Politicians just don't listen to us these days - so goes probably the common, and personally most inane, refrain in current UK politics. But is there actually much truth to it? I don't think so. In fact, I think quite the opposite is true.
The Archbishops of Canterbury and York, spiritual heads of the worldwide Anglican Communion, called upon leaders of the Church, as well as the presidents of Nigeria and Uganda, to support and care for all people "regardless of sexual orientation."
The controversial Lobbying Bill, which narrowly passed through the Lords on Tuesday, is now almost certain to become law. It's a bill about lobbyists, political campaigning regulation but it matters as much to the people I represent in Wigan as it does to the Westminster bubble because it tells a story of why so many people don't believe in politics.
American author Mark Twain once said that there are "three types of lies. Lies, damn lies and statistics". This nifty little phrase certainly comes to mind today, when you see that the Institute of Fiscal Studies have accused the government of using dodgy stats to support their claims that living standards are going up.
If you've been reading the papers in Britain over the last couple of weeks, you've probably heard about Francois Hollande's turbulent private life. The French President's exploits have been reported, analysed, and subjected to the scrutiny of public opinion on a fantastic scale in the UK.
This Monday was worse than usual. Before I even took a first sip of my obligatory morning coffee, my phone pinged to tell me an email had arrived. It was from my solicitor, telling me that they had received the response from UK Visa and Immigration to say my review has been rejected on the same grounds as they originally refused it. They have now also issued me my removal orders.
t is clear that the consensus in support of SRE keeps on and on building, both across political parties, professional groups and the general public, but is it time to get out the party frock? Let's keep our fingers crossed, but my instinct is probably not just yet.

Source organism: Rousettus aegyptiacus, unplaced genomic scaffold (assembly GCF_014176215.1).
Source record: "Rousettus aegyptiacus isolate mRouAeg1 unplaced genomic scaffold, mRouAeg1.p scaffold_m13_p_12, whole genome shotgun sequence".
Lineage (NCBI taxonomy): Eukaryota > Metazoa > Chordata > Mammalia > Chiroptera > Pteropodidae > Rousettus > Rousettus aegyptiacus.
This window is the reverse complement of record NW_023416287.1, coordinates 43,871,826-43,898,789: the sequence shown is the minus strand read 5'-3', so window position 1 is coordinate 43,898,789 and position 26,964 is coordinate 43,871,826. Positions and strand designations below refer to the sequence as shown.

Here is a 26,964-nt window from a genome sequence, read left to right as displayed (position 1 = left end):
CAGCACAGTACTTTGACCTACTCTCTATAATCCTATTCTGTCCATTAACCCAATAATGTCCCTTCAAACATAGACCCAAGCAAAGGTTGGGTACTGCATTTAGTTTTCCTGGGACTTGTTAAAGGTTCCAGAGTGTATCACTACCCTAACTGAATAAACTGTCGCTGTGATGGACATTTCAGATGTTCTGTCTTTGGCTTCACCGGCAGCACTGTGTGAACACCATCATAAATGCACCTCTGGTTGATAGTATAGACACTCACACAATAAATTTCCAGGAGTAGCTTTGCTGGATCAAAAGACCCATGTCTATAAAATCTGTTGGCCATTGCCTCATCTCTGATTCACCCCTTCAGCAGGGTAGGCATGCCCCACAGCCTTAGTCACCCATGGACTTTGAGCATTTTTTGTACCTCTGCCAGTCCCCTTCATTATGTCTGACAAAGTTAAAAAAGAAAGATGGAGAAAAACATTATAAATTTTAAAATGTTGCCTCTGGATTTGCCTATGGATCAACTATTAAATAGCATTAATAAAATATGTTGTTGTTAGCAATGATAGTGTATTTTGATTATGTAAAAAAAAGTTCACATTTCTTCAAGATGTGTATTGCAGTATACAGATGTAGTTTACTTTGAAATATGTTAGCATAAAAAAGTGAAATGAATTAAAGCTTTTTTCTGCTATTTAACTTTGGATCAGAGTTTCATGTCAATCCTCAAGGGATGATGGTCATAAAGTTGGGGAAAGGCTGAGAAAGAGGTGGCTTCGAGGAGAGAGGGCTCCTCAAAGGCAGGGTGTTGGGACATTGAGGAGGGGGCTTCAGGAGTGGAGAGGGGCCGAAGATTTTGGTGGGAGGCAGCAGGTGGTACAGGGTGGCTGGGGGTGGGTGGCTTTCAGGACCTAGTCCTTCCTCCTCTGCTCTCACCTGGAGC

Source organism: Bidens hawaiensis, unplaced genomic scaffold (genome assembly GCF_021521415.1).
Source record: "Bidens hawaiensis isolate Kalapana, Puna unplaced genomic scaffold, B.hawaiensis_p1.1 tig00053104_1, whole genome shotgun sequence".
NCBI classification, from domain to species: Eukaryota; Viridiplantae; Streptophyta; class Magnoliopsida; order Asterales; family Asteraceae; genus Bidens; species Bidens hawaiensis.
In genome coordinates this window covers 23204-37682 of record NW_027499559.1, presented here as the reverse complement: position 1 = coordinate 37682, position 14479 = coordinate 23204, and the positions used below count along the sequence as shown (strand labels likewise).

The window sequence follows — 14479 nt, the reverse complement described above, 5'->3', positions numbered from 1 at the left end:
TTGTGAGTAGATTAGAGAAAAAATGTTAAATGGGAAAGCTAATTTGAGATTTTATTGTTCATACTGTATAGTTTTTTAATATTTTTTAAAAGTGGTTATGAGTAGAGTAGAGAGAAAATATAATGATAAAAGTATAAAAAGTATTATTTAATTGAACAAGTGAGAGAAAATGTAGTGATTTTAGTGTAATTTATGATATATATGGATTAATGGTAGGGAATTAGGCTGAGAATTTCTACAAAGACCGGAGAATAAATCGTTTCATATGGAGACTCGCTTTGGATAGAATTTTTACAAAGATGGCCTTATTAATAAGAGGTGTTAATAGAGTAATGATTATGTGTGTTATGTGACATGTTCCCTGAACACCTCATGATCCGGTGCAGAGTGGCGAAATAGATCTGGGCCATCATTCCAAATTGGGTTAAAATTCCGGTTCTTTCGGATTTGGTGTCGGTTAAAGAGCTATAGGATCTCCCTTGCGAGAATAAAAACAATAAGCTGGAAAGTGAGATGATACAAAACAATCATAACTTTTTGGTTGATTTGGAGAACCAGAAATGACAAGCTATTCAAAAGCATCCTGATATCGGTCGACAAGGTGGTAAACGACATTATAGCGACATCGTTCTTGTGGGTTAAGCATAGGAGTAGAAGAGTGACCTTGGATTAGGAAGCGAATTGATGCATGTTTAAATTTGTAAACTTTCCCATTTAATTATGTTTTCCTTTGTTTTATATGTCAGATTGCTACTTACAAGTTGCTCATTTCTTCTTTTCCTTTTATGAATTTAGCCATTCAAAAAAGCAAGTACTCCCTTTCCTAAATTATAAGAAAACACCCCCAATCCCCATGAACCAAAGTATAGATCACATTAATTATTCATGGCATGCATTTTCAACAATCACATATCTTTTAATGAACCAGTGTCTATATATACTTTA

While David Cameron may not have reached the heights of Churchillian rhetoric this week, he should be applauded for telling the Artist Formerly Known as Frau Nein and her cronies that Britain will not be pushed around by the Brussels pen-pushing elites any longer.
The Lord Rennard saga has greater implications for the country than simply exposing what he did or didn't do. Nick Clegg famously took a swipe at "the self-appointed detectives in the Press" in relation to the allegations against his party's former Chief Executive...
Davos, as it is commonly called, provides a valuable opportunity for some of the 2,500 delegates to meet at the numerous 'black tie' parties and other lavish events laid on so that they can agree business deals that will add to their personal fortunes. For political leaders it is a chance to hobnob with the 'great and good' and, perhaps, to agree on policies that will garner some votes at the next election.
Even if the growth projections are true, this skirts over the fact that Britain is forecast to have a growing population at a time when other European nations (particularly Germany and Italy) are facing shrinkage. More people equals more money, the assumption goes. Demography is destiny, in other words, which is an adage best left to historians than journalists.
No one disagrees that the UK's present relationship with the European Union is not working and needs to change. Moreover, the UK - which is not in the Eurozone - needs to develop a new and different relationship with those countries that are in the Eurozone. This is why, very sensibly, the prime minister has made it clear that he is committed to seeking a new settlement for Britain in Europe
An independent YouGov poll, released by environmental behaviour change charity Global Action Plan, shows that schools are not providing young people with the skills to secure employment in the fast growing 'green economy'...
Political ingrown toenail UKIP has confirmed that God wants a referendum on Britain's EU membership now and will not wait until 2017.
One of the smaller announcements that emerged in the middle of the festive season - when most things are missed by pundits and commentators enjoying their Christmas pudding - was that David Cameron has put out an order for the rush to new Garden Cities to be put on hold.
If ever there is a company representing the most abhorrent and vile aspects of modern Britain, Wonga is surely it. Today, I make the case for taking the fight to payday loans companies which represent the financial sector at its very worst. The time has come, I argue, for a state-run alternative to Wonga.